When I was in seminary, I participated in an intersession course on non-Christian faiths. I selected Islam, and for two very compelling weeks I not only encountered different ways of seeing God, but the different cultures represented by the Islamic faith. We learned about the Qu’ran, Islam’s holy scripture, and about the major figures and events of Islamic history. We visited both Sunni and Shi’ite mosques, and learned a little bit about the challenges a minority faith and minority cultures face in a Canada that is still heavily Western European in its self-identity.

This introduction to the Islamic world was all too brief – and ending it was like leaving a meal after having barely tasted the appetizer. But that experience got me thinking about the many different ways in which human beings imagine and encounter God in their lives. It made me realise that the power of God is manifested in infinite ways; ways that speak to the experiences and environments of human beings across time and around the world.

It occurred to me that my brief experience of Islam was like a journey to a different place. Contrary to the fears of some, such journeys do not weaken our faith in God as revealed in Jesus Christ through the Holy Spirit. Instead, we return from them with a greater understanding of why we believe what we believe, and a greater appreciation for our heritage of faith, and of what our own cultures have contributed to the one endless journey all humanity shares.

But it is not only through exposure to other faiths that we are exposed to new and sometimes challenging ways of seeing and worshipping God. This fact was brought home to me during a summer internship I later undertook at the Anglican cathedral in Kingstown, St. Vincent and the Grenadines. Even though I was among Anglican Christians, I was constantly amazed by how differently God was understood and experienced by the people of this small, southern Caribbean nation. It made me aware of just how much our preconceptions about the divine are moulded, even for Christians, by our environment and culture.

God is beyond culture – yet God is interpreted by people embedded in a culture. Whether we care to admit it or not, religion is a cultural artefact; an artefact that has the power to reveal aspects of God, but one that also can inadvertently obscure other ways of experiencing the Holy One. It is through encountering other faiths and different expressions of Christianity in other cultures that we can take a journey to another side of God – perhaps one we didn’t even know existed.

Just as importantly, we return from these journeys newly equipped to broaden and expand our understanding of God in new ways of study, prayer, worship, and music. This does not mean discarding the Anglican traditions of the British Isles, but rather expanding our repertoire of tradition to include expressions of faith that are more truly global, more reflective of the human family – and indeed, more reflective of this part of the world that we call home: The Lower Mainland of British Columbia.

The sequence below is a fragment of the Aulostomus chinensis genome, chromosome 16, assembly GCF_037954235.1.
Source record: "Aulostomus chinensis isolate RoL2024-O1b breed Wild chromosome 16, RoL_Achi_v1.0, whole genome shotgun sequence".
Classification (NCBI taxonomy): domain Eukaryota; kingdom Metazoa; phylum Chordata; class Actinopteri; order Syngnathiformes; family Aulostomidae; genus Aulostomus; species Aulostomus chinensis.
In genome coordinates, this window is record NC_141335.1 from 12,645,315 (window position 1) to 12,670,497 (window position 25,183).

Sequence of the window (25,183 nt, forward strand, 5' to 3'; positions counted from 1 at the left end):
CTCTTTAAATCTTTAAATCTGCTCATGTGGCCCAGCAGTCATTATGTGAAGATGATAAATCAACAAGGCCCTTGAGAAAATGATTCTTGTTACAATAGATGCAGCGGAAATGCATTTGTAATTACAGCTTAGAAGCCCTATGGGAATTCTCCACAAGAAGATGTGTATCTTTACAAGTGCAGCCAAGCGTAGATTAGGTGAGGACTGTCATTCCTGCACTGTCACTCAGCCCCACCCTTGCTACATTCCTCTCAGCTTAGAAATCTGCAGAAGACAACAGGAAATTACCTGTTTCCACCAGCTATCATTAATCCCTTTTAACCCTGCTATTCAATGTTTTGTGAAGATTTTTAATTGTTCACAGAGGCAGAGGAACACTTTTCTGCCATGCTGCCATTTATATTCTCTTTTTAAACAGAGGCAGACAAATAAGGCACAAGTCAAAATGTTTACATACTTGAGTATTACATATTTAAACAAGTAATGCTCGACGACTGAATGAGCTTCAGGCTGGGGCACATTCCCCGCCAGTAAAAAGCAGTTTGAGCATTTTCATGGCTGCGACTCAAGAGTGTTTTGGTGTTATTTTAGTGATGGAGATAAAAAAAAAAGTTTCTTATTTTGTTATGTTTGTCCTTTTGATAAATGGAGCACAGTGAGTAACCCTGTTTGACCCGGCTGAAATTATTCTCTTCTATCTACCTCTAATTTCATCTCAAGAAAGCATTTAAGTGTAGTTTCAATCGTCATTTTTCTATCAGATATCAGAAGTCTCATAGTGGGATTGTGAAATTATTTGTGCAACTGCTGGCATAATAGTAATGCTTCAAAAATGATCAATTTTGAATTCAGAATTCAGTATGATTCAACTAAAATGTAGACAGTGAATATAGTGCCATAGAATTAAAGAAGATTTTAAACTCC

According to Statistics Canada, of the 2.2 million people resident in our Diocese, close to half are visible minorities, mostly from South Asia and China. Most are members of non-Christian faith traditions, primarily Buddhist, Sikh, Hindu, and Muslim. Others are Christians in visible minority communities, who bring cultural expressions of our faith that have yet to be integrated into the mainstream of worship. One of the challenges we are invited to take is to make a journey of discovery to new faiths and different cultures: to get to know our neighbours and to let them get to know us. Taking a journey of mutual encounter and mutual learning enriches the lives and broadens the minds and spirits of all who travel.

Multifaith and multicultural dialogue is not an end in itself. Its goal is understanding, respect, and friendship. In other words, its goal is peace. Such dialogue is the challenge facing the Church in the 21st Century, and I believe it is essential to the project of global peace and understanding at a time when sectarian fundamentalism threatens to tear that dream apart. Moreover, it is a way of broadening our own experience of God and expressions of faith, deepening our appreciation of our own Christian witness, as well as the cultural lenses through which we have experienced it.

Our Bishop’s Inter-Church and Interfaith Relations Commission (ICIFRC) comprises a group of individuals committed to building and strengthening an atmosphere of mutual dialogue and learning. One of the foundations in this process is a Church Depot event we are sponsoring on February 4th, 2006 at St. Laurence, Coquitlam from 10 am to 3:30 pm.

Called Getting to Know Our Neighbours: Strategies for Multifaith and Multicultural Encounters, the purpose of the event is to expose participants to both non-Christian faiths and non-Eurocentric expressions of Christianity, to provide resources for helping parishes and individuals communicate with diverse cultures and faith traditions, and to help participants reflect on ways in which our parishes can become more welcoming and sensitive to those from other faiths and diverse cultures.

On behalf of ICIFRC, I extend a warm welcome to all of you to begin or continue your own journey. Join us on February 4th, and prepare to be “transformed by the renewing of your minds” (Rom 12:2).